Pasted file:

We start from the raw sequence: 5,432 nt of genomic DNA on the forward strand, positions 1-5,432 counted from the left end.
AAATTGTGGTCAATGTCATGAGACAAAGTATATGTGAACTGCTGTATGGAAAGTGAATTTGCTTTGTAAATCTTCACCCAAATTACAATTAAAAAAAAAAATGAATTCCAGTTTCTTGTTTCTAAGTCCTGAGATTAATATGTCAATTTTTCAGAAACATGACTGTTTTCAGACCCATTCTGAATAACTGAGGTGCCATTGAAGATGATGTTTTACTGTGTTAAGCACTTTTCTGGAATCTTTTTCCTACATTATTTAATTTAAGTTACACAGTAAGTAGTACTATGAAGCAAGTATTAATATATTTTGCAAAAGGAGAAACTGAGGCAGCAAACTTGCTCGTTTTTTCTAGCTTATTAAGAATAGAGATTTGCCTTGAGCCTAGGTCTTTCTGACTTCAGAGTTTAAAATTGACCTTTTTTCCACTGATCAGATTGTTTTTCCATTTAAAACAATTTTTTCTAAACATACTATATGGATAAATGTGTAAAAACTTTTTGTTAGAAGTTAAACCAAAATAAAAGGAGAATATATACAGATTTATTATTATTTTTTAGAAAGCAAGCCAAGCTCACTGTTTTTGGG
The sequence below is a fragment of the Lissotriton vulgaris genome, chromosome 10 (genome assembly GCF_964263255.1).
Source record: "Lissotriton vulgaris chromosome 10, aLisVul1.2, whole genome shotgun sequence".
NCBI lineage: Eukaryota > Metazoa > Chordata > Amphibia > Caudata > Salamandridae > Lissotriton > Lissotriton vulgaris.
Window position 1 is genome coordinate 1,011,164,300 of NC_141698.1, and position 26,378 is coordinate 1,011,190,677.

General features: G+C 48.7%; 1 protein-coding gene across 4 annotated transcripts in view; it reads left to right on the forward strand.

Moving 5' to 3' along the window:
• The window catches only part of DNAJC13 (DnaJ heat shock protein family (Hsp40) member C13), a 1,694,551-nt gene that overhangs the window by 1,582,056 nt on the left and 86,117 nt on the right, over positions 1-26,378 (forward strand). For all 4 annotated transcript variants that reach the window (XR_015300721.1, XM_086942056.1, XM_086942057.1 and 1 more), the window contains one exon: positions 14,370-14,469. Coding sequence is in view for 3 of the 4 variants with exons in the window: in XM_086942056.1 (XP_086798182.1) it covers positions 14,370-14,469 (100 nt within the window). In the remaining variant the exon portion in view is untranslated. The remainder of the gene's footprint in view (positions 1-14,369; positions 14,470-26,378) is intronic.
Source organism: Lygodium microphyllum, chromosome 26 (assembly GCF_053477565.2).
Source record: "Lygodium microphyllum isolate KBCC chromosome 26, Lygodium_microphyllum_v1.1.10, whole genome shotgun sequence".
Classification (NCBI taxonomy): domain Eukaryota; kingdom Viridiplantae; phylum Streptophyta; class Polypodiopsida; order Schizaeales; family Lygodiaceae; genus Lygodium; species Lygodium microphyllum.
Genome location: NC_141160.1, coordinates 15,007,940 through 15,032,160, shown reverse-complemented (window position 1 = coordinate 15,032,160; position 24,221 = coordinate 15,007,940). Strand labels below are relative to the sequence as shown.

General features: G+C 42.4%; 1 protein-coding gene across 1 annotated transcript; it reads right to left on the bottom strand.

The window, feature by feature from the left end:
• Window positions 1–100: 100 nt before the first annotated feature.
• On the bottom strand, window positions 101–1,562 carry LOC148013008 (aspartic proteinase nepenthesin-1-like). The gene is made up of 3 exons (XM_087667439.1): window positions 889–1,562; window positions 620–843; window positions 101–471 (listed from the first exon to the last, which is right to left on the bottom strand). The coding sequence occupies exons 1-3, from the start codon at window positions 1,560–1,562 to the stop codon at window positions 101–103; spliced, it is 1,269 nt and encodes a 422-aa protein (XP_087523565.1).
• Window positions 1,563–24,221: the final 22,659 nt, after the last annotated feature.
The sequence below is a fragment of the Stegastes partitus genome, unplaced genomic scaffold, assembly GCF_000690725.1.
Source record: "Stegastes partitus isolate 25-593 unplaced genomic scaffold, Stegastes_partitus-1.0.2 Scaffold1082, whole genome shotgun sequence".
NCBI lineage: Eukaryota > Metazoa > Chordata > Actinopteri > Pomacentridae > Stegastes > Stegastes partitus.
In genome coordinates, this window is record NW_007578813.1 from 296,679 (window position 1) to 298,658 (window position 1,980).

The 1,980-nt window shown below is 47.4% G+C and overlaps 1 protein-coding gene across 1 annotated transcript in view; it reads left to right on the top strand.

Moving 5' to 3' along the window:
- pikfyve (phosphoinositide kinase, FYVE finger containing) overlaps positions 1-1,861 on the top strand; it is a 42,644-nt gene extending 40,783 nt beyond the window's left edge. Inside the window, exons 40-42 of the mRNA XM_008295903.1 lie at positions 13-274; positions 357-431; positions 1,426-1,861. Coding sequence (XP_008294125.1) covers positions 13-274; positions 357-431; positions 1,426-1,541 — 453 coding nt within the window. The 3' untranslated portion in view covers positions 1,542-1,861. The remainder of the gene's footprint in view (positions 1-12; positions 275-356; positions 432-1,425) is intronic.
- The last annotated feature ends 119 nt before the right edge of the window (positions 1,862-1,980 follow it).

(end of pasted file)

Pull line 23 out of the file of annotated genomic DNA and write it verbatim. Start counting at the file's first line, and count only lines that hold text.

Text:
The 1,980-nt window shown below is 47.4% G+C and overlaps 1 protein-coding gene across 1 annotated transcript in view; it reads left to right on the top strand.